Even more fundamentally, the Christian should be concerned with the glory of God—an overarching, not-of-this-world notion that shatters our convenient cultural obsessions with “individualism” and “collectivism” and pushes us toward a different orientation altogether. Living a life focused on lifting up the King of Kings in all things will mean producing plenty of fruits that fit the current categories—responsibility, self-control, hard work, sacrifice—but I fear that we’re getting to a point where we can’t discern the fresh from the rotten from the poisonous. This is why the market, like any institution, needs to be analyzed first and foremost by how well it enables and empowers transformation at the root of individual worship. Otherwise, the byproducts we’re seeking will soon be replaced by nothing more than hollow do-gooderism cloaked in the lingo of the church.

Pro-market Christians can and should tout the market as the best mechanism for Read the rest of this entry »

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Population Control, Human Dignity and Economic Development

I recently argued that economic issues and social issues are inseparable, noting that our philosophies of life and ultimate visions of humanity impact all areas and, thus, should be applied consistently. Authentic human flourishing is about much more than mere “choice,” economic or otherwise.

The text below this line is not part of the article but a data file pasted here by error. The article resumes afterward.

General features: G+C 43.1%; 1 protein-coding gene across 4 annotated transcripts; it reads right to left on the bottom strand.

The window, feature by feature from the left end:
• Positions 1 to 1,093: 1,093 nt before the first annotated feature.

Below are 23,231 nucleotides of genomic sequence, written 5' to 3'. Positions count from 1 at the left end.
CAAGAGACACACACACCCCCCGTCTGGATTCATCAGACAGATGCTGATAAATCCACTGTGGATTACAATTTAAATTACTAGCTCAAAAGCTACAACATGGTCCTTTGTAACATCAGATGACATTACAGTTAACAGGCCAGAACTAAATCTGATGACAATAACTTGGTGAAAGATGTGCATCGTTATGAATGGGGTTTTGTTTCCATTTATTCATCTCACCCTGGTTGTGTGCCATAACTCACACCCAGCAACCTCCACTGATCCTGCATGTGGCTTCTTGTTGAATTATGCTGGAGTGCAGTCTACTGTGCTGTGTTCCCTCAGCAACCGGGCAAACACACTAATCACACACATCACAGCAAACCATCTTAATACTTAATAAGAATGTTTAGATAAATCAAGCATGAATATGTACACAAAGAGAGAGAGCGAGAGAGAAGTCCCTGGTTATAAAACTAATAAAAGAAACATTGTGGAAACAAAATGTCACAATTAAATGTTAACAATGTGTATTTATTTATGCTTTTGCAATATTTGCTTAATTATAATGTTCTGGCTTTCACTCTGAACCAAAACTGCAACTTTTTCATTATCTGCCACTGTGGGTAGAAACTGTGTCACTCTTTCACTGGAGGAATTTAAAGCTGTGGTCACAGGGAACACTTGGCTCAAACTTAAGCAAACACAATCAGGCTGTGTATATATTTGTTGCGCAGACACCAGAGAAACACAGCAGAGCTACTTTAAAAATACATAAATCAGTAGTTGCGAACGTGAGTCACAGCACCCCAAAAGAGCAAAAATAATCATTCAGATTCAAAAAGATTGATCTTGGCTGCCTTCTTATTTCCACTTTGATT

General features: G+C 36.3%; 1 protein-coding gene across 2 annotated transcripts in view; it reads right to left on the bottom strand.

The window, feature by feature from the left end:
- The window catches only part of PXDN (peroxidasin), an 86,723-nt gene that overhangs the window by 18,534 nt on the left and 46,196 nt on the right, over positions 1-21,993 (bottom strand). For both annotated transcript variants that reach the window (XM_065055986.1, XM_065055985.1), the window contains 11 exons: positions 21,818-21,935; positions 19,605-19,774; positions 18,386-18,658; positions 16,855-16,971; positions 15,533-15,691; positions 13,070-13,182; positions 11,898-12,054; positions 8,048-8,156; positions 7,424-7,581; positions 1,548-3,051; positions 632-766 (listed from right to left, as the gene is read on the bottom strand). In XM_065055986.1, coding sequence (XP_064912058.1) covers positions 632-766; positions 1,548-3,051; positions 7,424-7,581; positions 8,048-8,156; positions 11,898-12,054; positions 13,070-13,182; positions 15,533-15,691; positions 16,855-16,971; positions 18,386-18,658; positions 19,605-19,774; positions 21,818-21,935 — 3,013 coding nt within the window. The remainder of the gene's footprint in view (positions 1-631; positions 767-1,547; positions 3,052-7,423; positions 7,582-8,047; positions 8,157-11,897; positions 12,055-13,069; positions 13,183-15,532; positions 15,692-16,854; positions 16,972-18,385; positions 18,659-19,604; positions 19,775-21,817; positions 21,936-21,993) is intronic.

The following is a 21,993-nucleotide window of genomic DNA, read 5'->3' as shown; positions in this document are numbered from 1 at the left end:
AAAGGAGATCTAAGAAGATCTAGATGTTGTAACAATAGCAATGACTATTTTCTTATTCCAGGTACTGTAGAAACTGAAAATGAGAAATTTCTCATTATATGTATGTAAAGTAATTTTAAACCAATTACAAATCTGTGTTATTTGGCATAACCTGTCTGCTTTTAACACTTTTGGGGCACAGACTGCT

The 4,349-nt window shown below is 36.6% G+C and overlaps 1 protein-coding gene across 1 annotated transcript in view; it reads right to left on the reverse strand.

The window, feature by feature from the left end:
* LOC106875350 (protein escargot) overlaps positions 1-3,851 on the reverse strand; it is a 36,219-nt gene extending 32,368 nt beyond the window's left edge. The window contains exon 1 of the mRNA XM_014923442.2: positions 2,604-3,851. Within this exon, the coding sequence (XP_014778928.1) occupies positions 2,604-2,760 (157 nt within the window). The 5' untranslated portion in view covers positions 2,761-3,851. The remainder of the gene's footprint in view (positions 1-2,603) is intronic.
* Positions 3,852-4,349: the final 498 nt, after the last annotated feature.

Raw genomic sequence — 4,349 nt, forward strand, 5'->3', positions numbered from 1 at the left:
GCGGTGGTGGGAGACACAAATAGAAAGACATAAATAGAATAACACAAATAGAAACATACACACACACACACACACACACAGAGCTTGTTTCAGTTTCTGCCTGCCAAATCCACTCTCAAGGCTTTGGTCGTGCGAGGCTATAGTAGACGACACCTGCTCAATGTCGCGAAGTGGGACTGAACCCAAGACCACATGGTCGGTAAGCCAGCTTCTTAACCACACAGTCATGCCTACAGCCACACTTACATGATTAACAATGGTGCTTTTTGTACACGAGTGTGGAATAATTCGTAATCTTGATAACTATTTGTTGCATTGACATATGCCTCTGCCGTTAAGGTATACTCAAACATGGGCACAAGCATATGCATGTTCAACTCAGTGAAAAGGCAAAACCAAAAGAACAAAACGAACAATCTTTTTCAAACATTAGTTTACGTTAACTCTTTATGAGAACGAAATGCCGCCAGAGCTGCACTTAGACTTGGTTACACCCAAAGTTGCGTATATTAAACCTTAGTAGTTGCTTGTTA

In a new PovertyCure video, development economist Carroll Ríos de Rodríguez affirms this point, explaining how a distorted view of human life and human dignity can ultimately inhibit an area like economic development.


As Rodriguez says, the solution to poverty is not eliminating the poor. The solution is to free people toward pursuing their life-giving potential. There’s a reason economist Julian Simon called humans the “ultimate resource.”

Portraying humans as leeches, drainers and destroyers, as so many population-control “experts” and top-down economic planners do, will only lead to pseudo-solutions misaligned and ultimately destructive to the human person, whether spiritually, in the case of economic control and dependency, or physically, in the case of widespread abortion and mechanical “sex Read the rest of this entry »

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Free Markets as a Fruit of the Gospel

fruit merchantIn our discussions of the pros and cons of various socio-economic models, Christians have a common tendency to forget what should be our more fundamental aim: spreading the message of salvation through Jesus Christ and living as Christ would have us live.

In a recent post, Doug Wilson helps us remember (HT), noting that we should stop critiquing such systems in and of themselves—i.e. separated from the reality of sin and the project of salvation—and focus instead on how they impact each individual when it comes to realizing the life-giving freedom Christ has made possible.

As Wilson explains it:

I have written many times that free markets are for a free people, and that only a free people can sustain them. But slaves to sin cannot be a free people. And the only way to be liberated from slavery to sin is through the gospel that brings new life.